has made use of the Georgia Dome, home
football stadium of the NFL’s Atlanta
But the Georgia Dome was being
phased out in favor of the shiny, new
Mercedes-Benz Stadium, complete with
a retractable roof. The new stadium construction was originally slated to be completed on March 1, 2017, three months
before Primerica’s convention date. But 15
months before it was due to open, it was
clear the stadium would not be ready (
today, it’s open for business).
Meeting planner Lynn Williams calmly
began looking for a replacement venue.
She and Debbie Thomas, executive vice
president of meetings and conventions
for Primerica, were considering three to
four alternatives, but were immediately
impressed with how fast representatives
from Indianapolis got back to them.
Within days of Garcia’s return phone
call, Williams and Thomas had a full pro-
posal on their desks. One week later they
were in Indy for a site visit.
Everything continued to move quickly.
Visit Indy’s Arnheim says the city was
able to lock down a room block within
a week and a half — about two to three
times quicker than is normally possible.
“We knew this wasn’t a typical negotiation
— there wasn’t time,” Arnheim says. “But
we’re fortunate to have strong, ongoing rela-
tionships with our partners in the city. There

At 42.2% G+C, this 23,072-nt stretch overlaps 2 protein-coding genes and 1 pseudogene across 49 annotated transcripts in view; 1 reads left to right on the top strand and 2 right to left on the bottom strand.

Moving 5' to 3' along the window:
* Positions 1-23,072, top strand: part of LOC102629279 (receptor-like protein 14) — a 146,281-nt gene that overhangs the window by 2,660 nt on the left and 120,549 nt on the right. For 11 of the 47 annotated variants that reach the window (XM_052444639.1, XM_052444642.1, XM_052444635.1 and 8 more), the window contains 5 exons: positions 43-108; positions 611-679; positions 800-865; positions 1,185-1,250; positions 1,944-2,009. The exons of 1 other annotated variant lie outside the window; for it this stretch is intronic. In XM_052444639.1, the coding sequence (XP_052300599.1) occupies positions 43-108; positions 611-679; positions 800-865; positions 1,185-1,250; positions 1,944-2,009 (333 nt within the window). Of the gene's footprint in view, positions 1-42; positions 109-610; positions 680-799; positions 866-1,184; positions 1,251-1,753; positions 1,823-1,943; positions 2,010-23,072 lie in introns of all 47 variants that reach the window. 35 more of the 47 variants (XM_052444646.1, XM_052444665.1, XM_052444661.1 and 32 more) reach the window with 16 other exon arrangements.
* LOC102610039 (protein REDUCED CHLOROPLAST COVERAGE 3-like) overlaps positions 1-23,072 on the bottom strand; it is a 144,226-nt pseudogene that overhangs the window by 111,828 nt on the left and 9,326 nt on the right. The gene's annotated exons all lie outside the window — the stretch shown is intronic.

were a lot of follow-up emails, and we got it
That impressed Primerica’s Thomas. “We
really noticed the teamwork that exists with
their hotels,” she says. “They’re all competi-
tors for business, but they all worked together
as a city to get our convention business.”
Indeed, the economic impact of Primerica’s
convention is estimated to be $34 million.
Some perspective: Indianapolis has 7,200
downtown hotel rooms ( 4,700 of which are
connected to the 750,000-square-foot Indiana
Convention Center and the 63,000-seat Lucas
Oil Stadium). Primerica blocked 5,500 of
those downtown rooms.
You can do the math — Primerica was
coming in with 43,000 attendees. The convention wound up being spread across 87
hotels — some located 60 miles out from the
primary venue of Lucas Oil Stadium.
Interestingly, Thomas says some of the
Primerica attendees made use of rental
homes found on Airbnb. It’s the first time
she’s noticed that.
“Our people were adaptable,” Thomas
says. “This is a meeting for our sales force
and they came in work teams, and many of
those teams stayed together in the hotels on
the outskirts, and rode buses or took Uber
Thomas says Primerica’s convention is
a combination between a rock concert and
a business convention. Everybody fills the
stadium venue each day for high-energy mo-
“We kick it off with a DJ or music and
people go crazy,” Thomas says. “It’s excit-
ing and fun. There’s a [civilized] mosh pit in
front of the stage as people run up while we
“We really noticed
that exists with
hotels. They’re all
business, but they
all worked together
as a city to get
— Debbie Thomas,
Boise’s recent $48 million investment in its convention
center has allowed it to better serve larger groups